There's also a Camry Hybrid gas-electric model that produces 192 horsepower and has an EPA gas mileage estimate of 33 mpg city and 34 mpg on the highway.

The earlier fifth generation Camry was produced during the 2002 to 2006 model years (a 2004 is pictured above left). Again, this Toyota Camry was a roomy and comfortable sedan offered with either an inline-4 or V6 engine. While many of these Camrys were still equipped with most of the latest safety features such as stability control and side curtain airbags, the base Camry did not get standard antilock brakes until 2005.

There were also three available engines. The 2.4-liter four-cylinder generated 154 horsepower and was coupled to either a 5-speed manual transmission or a 5-speed automatic (4-speed pre 2005). While this engine is found satisfying by most buyers, used Camry LE and XLE models from this generation can also be found with a 3.0-liter V6 that delivers 190 horsepower (18 less prior to 2004).

And in 2004, a 210-horsepower 3.3-liter V6 was introduced for the Camry SE. Again, all V6 Camrys were automatic transmission only.

The seventh-generation Camry made its debut for the 2012 model year and was produced through 2017. The more recent of these are still fairly heftily priced but older versions are where the savings can be significant.

This Camry sports a sharper exterior design with more angular lines and a more aggressive overall look. Inside, the layout and materials quality has been upgraded and design tweaks have produced more passenger room even though the vehicle hasn't changed in size. There's also a new Display Audio system that integrates audio, infotainment and navigation systems.

2012 Toyota Camry

And in terms of performance, revisions to the engines and suspension have improved handling and made it more fun to drive. At the same time, fuel economy was also increased to where the four-cylinder became the most fuel-efficient in its class while the V6 gets 30 mpg on the highway.

Overall, we happen to think an older Camry could be a very good choice in today's extremely overpriced used car market. And whether rated by industry experts or consumers themselves, the Camry has a long history as a top performer. Typical reviews note roominess, comfort, quietiness, easy and smooth driving, safety and luxury features, and a strong reputation for reliability.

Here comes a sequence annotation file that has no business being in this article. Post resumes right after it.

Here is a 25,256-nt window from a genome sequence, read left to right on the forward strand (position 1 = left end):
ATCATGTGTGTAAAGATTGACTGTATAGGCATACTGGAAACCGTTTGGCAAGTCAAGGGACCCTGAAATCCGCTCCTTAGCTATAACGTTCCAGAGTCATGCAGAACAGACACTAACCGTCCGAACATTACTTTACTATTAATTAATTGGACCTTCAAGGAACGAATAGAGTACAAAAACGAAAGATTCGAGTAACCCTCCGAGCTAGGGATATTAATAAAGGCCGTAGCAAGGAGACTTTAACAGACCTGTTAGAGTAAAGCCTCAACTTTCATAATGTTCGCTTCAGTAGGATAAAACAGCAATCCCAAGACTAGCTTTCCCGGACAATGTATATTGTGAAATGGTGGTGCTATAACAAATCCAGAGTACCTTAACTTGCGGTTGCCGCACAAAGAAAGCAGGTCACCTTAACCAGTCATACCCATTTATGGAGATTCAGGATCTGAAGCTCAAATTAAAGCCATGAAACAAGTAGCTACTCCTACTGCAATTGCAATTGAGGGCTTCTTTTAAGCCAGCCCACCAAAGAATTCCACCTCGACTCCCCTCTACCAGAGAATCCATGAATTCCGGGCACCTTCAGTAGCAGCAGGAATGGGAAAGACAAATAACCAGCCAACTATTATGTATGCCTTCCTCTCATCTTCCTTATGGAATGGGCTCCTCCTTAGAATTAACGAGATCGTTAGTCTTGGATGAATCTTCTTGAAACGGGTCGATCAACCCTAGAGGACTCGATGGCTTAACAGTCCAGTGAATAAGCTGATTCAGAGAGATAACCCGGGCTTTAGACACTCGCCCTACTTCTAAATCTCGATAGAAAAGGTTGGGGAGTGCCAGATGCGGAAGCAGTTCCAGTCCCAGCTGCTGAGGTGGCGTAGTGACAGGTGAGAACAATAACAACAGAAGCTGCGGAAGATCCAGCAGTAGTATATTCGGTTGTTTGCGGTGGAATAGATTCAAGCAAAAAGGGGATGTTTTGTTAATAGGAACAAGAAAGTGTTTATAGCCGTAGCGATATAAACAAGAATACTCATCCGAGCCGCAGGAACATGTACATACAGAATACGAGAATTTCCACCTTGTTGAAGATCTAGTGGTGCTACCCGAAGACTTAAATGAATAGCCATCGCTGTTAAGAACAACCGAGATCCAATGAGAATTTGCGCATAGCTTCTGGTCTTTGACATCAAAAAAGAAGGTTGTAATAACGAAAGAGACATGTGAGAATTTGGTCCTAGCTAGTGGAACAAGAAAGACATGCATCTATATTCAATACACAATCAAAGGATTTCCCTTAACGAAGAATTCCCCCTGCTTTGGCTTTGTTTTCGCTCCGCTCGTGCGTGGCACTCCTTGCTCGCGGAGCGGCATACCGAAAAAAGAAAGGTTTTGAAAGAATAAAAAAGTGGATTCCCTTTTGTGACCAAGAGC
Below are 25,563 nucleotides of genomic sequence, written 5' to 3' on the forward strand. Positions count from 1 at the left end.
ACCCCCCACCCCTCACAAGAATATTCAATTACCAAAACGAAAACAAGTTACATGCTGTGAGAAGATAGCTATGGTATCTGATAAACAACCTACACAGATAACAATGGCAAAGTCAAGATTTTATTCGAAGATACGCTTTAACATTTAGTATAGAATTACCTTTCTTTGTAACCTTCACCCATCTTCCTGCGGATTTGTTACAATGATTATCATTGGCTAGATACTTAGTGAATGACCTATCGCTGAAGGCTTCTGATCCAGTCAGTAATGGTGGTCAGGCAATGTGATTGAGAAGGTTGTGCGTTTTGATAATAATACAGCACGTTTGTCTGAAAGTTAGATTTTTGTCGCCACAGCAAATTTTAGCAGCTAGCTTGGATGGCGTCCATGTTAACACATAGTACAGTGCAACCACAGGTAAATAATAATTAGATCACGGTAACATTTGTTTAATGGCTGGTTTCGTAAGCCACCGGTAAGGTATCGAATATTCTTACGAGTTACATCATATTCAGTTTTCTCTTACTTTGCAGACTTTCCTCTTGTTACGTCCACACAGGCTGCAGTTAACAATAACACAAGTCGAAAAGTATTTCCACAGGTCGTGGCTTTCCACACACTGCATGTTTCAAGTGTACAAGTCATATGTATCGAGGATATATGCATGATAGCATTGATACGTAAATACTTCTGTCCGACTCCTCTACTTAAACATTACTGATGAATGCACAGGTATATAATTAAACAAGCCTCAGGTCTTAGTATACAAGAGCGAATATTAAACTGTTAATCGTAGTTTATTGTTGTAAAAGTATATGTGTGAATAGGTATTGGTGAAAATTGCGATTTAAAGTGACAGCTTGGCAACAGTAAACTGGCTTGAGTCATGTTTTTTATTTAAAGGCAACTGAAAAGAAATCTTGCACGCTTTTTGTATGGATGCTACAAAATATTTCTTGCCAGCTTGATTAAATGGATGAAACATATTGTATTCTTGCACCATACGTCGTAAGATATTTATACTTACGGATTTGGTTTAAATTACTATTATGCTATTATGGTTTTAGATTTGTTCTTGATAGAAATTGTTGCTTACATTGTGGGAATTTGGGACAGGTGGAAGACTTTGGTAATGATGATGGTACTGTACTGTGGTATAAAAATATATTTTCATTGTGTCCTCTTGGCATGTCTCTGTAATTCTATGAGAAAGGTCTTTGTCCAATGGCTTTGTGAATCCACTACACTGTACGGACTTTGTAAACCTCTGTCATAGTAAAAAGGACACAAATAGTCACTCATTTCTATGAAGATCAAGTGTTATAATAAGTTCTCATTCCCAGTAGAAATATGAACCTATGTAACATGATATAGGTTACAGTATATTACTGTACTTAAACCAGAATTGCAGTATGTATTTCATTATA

Buy at wholesale?
2003 Toyota Camry LE

So lastly, there are actually several different ways to buy an older Camry at the lowest price, and even at wholesale.

First of all, here's a lowest price used car buying guide that details a very effective method, one that often beats down prices even to wholesale levels. And somewhat related to this, here's another method that identifies price-distressed cars right on dealer lots. These are vehicles they are so desperate to unload they would welcome your wholesale offer.

In addition, you can also try the public car auctions in your own geographic area. While there can be a lot of junk vehicles at these auctions, there are often absolute gems sprinkled in as well. This article reviews what to expect at open-to-the-public car auctions and how to locate them in your own area.

And for those of you who might be interested in a brand new Camry if the price was crazy good, here's info on exactly how to get the best price on any new car. This works just phenomenally well.

Other Pages Of Possible Interest:
  • New Toyota Camry
  • 2012 Toyota Camry
  • 2011 Toyota Camry
  • 2010 Toyota Camry

  • Additional Pages Of Possible Interest:
  • Used Toyota Buying Guide
  • 2011 Toyota Corolla
  • Toyota Prius Hybrid 2011
  • Used Toyota Corollas